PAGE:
Not that this is relevant to arguing w/ someone like Heffer who is presumably impervious to evidence, but in some other context where evidence is significant, I'm wondering if Spenser (or Graves, for that matter) is the best to use, just because poets often take "poetic license" with syntactic conventions that are otherwise quite firmly established. For example, I think the word order in "In hast was climbing vp the Easterne hill" would be markedly unusual in ordinary prose, and if one were debating whether it was (in ordinary prose) not only unusual but ungrammatical, that Spenser had used it in F.Q. wouldn't seem to establish much. Now obviously, poets tend to deviate from established syntax in some directions and not in others (i.e. "poetic license" has its own syntactic conventions which can in principle be described, just like any other non-standard dialect – it's not simply chaos and random rule-breaking), but that's a different discussion.

    [You can't just use "occurred in a poem" as an automatic indication of irrelevance to issues of grammaticality, any more than you can use "can be found on the web" as an automatic indication of grammaticality. Of course Spenser's English is different. It is true that in haste was climbing up the eastern hill has the modifier PP in haste in a very unusual position (before the verb). But if someone was suggesting that the progressive aspect construction was some kind of modern American innovation, it would be quite reasonable to cite this line as evidence that Spenser regarded was climbing as an unremarkable construction. Heffer is trying to say that warn is not usable intransitively (without an NP denoting the warnee), and if Spenser was already using the verb intransitively, Heffer has some explaining to do, and crying "Poetry!" won't get him out of it. —GKP]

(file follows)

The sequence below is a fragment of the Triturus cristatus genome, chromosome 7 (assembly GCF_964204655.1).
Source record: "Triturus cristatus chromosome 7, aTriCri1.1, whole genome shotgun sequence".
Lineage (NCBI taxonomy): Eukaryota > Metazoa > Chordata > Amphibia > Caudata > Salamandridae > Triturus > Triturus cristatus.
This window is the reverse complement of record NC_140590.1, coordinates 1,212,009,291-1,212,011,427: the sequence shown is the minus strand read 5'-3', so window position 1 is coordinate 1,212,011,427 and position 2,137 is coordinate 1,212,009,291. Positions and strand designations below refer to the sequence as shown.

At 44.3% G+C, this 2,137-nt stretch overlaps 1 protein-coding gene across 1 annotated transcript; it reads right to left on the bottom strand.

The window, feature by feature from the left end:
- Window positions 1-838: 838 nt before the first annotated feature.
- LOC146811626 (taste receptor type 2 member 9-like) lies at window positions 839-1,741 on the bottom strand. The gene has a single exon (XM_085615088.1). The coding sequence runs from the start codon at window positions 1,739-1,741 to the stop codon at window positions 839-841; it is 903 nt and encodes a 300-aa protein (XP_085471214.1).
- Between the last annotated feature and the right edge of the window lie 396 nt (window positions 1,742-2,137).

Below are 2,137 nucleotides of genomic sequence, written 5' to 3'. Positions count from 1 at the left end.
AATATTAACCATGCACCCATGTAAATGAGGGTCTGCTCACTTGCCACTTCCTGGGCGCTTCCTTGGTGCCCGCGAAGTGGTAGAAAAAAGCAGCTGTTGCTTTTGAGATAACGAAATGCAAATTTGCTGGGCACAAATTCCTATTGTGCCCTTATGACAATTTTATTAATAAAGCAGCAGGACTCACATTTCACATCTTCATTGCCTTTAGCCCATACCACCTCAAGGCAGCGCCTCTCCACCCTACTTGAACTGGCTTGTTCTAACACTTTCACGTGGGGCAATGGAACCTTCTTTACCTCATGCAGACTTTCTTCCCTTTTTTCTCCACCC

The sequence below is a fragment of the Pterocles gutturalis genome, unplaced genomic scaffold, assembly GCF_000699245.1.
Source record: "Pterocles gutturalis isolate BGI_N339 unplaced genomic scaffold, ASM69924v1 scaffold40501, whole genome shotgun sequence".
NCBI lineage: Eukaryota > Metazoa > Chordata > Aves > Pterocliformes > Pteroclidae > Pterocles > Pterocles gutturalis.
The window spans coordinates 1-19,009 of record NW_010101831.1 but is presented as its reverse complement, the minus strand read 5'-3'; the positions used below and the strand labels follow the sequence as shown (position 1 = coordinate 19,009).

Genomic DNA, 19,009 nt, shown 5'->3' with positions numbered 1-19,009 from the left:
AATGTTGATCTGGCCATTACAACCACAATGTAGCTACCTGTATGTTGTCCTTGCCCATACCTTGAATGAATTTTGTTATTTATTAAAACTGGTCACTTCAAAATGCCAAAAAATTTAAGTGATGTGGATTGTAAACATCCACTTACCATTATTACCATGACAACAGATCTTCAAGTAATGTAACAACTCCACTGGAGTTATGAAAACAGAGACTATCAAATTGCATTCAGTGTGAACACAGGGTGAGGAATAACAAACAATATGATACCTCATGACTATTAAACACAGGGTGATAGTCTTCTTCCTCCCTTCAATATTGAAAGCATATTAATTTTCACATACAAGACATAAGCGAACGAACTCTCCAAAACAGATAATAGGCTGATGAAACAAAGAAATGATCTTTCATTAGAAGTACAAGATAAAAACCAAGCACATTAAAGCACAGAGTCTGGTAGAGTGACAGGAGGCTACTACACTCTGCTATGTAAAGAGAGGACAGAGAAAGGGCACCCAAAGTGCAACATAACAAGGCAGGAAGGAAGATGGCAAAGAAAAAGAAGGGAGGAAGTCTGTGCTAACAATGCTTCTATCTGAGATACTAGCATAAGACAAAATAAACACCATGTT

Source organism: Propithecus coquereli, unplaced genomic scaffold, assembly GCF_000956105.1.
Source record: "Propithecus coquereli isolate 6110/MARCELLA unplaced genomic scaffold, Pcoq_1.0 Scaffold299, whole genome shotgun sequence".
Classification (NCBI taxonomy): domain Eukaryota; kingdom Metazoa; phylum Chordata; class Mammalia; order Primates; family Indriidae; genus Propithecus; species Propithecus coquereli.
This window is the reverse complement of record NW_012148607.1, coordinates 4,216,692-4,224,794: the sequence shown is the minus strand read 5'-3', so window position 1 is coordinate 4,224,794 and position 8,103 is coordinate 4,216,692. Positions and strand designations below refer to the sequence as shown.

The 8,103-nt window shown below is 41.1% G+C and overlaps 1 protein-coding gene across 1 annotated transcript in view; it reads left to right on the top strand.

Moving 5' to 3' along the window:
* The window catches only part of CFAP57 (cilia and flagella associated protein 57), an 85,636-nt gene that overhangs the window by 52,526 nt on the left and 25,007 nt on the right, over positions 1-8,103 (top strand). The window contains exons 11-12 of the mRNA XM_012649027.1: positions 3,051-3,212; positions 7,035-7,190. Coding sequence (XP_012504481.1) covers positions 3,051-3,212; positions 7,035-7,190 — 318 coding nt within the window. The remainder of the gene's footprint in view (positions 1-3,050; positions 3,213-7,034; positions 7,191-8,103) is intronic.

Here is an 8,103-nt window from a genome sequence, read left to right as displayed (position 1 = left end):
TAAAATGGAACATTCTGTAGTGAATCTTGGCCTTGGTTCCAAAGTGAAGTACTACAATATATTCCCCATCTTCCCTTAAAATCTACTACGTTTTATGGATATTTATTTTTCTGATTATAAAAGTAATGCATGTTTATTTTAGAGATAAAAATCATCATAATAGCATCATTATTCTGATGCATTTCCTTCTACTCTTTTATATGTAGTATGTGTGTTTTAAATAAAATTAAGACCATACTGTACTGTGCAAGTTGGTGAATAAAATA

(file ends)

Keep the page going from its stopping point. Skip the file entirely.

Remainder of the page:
16. iching said,

    September 11, 2010 @ 11:36 pm

    The seach term "intransitive warn" led me to the 1994 edition of Merriam-Webster's dictionary of English usage and the witty (if intentional) remark that "Few commentators have warned against its use".
    I have some sympathy for Mr Heffer's position since I too have a few pet peeves (mercifully few that are language related) that I know at an intellectual level are petty and without substance, yet are hard to get rid of at an emotional level.
    There are some self-help strategies I have employed in such cases. For example, I assume that Mr Heffer would admit that there are many English verbs that can be used either transitively or intransitively. It's just that he insists that this particular verb (warn) can only be used transitively. A way out for Mr Heffer would be to say that while the verb warn must always be transitive, the object may sometimes be implicit (null), e.g. "The Prime Minister has warned (the nation) that spending cuts are necessary." , where the implicit object (the nation) could be omitted.
    Then he could have his cake and eat it too. He could maintain he was right all along without having to stick to a pronouncement that was obviously ridiculous.

  17. Jason Eisner said,

    September 12, 2010 @ 12:11 am

    I think J.W. Brewer has a good point. I've written exam questions around the distortions that poets are driven to by formal constraints.

    On the other hand, maybe poetic distortions sometimes bleed into ordinary language use, if only in semi-frozen constructions:

    Geoff, you may vaguely remember that when I met up with you earlier this year after a long ramble around Edinburgh, I was feeling all archaic and came out with the jokey line "Not 45 minutes ago was I atop Arthur's Seat." And that I then immediately wondered why that V2 ordering sounded okay to me, since "not 45 minutes ago" is not actually negative and shouldn't trigger inversion in English.

    (You agreed that my utterance was ungrammatical, and speculated that I must be aping a phenomenon that was not really in my dialect. However, negative inversion is in fact firmly in my dialect and I share the usual judgments.)

    Only that night did I realize that the influence was probably My Fair Lady, a show I grew up with and know extremely well, in which Freddy sings: "All at once am I / Several stories high, / Knowing I'm on the street where you live."